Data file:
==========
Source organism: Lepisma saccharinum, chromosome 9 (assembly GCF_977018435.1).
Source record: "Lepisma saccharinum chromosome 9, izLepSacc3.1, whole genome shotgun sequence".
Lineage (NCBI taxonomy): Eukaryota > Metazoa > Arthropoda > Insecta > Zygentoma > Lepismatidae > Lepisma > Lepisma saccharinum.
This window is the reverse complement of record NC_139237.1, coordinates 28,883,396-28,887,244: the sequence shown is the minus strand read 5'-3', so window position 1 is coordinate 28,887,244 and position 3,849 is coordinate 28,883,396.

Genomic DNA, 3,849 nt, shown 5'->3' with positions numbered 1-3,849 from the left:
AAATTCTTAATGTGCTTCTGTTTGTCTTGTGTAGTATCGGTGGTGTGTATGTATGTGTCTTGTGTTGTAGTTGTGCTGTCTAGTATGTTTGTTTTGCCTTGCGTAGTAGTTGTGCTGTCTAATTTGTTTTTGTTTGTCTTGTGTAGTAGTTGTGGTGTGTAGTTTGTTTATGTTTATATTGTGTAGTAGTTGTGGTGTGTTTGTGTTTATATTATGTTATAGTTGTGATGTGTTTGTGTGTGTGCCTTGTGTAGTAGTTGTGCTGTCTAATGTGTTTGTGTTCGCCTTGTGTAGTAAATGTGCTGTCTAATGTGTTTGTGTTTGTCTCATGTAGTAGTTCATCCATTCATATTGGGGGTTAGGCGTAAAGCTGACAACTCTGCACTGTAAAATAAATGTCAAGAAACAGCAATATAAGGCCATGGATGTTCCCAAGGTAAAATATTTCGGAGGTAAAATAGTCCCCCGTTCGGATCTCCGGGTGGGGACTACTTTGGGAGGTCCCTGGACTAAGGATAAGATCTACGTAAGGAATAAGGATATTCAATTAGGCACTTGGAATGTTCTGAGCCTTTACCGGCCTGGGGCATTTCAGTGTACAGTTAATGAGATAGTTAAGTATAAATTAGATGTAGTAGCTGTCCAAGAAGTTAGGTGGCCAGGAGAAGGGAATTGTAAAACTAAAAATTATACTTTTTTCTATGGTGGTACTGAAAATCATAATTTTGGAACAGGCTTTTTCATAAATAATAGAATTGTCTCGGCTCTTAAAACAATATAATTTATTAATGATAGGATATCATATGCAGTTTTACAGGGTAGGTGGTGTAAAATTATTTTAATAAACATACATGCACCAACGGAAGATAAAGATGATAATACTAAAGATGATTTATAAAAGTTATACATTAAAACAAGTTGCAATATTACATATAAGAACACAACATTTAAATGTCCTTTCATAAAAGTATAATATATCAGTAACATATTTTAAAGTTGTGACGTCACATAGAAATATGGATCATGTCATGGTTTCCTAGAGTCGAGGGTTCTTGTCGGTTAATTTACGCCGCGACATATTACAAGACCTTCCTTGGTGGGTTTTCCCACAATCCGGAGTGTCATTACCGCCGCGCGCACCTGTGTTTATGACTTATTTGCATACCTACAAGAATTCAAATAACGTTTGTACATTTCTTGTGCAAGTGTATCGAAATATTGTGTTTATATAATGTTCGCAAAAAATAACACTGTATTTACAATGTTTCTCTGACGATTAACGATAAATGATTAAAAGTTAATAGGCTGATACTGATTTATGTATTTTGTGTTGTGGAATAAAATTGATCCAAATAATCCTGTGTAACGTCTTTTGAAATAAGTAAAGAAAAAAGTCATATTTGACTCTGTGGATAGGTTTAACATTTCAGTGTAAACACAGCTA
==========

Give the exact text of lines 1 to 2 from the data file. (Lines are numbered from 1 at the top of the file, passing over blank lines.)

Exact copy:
Source organism: Lepisma saccharinum, chromosome 9 (assembly GCF_977018435.1).
Source record: "Lepisma saccharinum chromosome 9, izLepSacc3.1, whole genome shotgun sequence".